1. Why MakE the Shift to Teaching Science Through Inquiry?

At one time, science was taught as a collection of facts with the teacher and/or textbook being the ultimate knowledge authority.  In this learning environment, the student was viewed as a passive learner whose main role was to listen and memorize what was given and to reproduce the expected answers on a test or examination. They learned not to ask many questions. The laboratory work was mainly geared to confirming or demonstrating a given concept.

However, science is more than just an organized body of knowledge. It is a process of obtaining knowledge and a method of thinking. In the last few decades, the new Ontario elementary Science and Technology and the secondary Science curricula have placed greater emphasis on developing scientific habits of mind. This aspect of science is called the processes of science, the scientific method, problem solving, and inquiry.

John Dewey is credited as one of the first American educators to stress the importance of inquiry. The concern for emphasizing both the subject matter and the method of inquiry dates back to 1910 when John Dewy wrote:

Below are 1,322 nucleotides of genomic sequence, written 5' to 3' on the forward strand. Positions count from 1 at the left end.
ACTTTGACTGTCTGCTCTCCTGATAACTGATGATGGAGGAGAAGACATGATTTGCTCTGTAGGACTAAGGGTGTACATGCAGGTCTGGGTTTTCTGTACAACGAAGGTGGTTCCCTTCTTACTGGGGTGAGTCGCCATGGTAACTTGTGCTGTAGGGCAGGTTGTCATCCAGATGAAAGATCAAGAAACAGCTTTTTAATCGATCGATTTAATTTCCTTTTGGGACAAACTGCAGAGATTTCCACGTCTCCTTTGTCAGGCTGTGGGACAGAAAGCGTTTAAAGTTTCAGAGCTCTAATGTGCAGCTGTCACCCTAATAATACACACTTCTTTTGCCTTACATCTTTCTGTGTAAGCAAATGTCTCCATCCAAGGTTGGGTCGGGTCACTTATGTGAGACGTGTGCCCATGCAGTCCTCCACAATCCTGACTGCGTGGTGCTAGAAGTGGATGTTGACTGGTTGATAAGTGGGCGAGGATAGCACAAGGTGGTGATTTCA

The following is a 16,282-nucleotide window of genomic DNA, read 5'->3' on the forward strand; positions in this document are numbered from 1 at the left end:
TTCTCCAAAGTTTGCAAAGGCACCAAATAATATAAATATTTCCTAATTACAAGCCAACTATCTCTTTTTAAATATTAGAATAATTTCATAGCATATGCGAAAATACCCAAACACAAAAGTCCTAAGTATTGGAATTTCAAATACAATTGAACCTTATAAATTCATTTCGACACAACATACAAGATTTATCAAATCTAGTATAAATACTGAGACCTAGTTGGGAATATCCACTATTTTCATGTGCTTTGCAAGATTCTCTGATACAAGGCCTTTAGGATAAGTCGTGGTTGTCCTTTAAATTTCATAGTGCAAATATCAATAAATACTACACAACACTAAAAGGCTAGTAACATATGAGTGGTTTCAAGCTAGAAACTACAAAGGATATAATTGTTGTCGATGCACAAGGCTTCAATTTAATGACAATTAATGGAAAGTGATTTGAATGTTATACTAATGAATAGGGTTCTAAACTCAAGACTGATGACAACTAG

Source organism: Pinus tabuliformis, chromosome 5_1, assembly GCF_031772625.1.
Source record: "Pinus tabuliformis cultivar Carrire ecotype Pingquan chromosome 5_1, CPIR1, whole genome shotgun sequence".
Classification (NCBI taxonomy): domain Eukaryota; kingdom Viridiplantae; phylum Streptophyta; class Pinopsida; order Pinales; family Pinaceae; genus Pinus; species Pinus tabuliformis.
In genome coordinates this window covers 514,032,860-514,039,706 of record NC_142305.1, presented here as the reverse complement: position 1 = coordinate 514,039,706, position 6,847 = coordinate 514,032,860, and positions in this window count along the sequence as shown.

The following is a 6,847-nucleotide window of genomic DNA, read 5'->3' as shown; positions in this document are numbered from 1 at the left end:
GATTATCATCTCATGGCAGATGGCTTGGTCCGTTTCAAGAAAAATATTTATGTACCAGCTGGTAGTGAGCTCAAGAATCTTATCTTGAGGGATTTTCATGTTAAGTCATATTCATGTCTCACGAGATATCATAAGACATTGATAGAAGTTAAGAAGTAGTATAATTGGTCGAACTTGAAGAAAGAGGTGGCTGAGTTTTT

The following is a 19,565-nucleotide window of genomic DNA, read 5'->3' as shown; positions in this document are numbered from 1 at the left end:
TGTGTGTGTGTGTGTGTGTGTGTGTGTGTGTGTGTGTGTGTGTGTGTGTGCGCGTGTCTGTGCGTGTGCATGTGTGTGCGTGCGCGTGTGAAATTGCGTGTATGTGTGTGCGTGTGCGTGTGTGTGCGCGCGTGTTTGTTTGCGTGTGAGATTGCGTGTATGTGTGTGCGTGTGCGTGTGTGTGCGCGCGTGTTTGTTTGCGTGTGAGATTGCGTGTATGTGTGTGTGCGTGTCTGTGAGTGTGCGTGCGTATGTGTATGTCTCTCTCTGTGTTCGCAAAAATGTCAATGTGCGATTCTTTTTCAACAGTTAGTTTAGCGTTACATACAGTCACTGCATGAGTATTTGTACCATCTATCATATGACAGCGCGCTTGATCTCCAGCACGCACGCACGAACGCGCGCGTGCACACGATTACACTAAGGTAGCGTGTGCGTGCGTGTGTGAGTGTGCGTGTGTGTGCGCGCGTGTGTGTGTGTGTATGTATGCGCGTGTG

…..science teaching has suffered because science has been so frequently presented just as so much ready-made knowledge, so much subject matter of fact and law, rather than as the effective method of inquiry into the subject matter.                Dewey, John. Educational Essays, London: Blackie & Sons, 1910

The emphasis now has switched from the traditional teacher-centred class organization to student-centred organization. The inquiry approach requires the learner to be an active participant in the quest for knowledge. The role of the student as researcher is stressed.

Scientific inquiry is currently featured as one of the three major goals of the skills and knowledge students are expected to develop in the elementary Science and Technology and the secondary Science programs:

The Ontario Curriculum, Grades 1-8: Science and Technology, 2007

  • to develop the skills, strategies, and habits of mind required for scientific inquiry and technological problem solving.

The Ontario Curriculum, Grades 9 and 10: Science, 2008

  • to develop the skills, strategies, and habits of mind required for scientific inquiry.

The Ontario Curriculum, Grades 11 and 12: Science, 2008

  • to develop the skills, strategies, and habits of mind required for scientific inquiry.

 

 

 

 

 

 

 

Making Thinking and Learning Visible Through Inquiry

Educators become the leaders of a “community of inquiry.” They

do not wait for development to happen rather they foster, provoke,

and scaffold it by deepening children’s current understanding so

new knowledge systems and new connections among them may be

continuously generated.

 

(Adapted from Eun 2010, Bruner 1996)

http://www.edugains.ca/resourcesKIN/Video/Guides/ELK-VideoGuide_Inquiry.pdf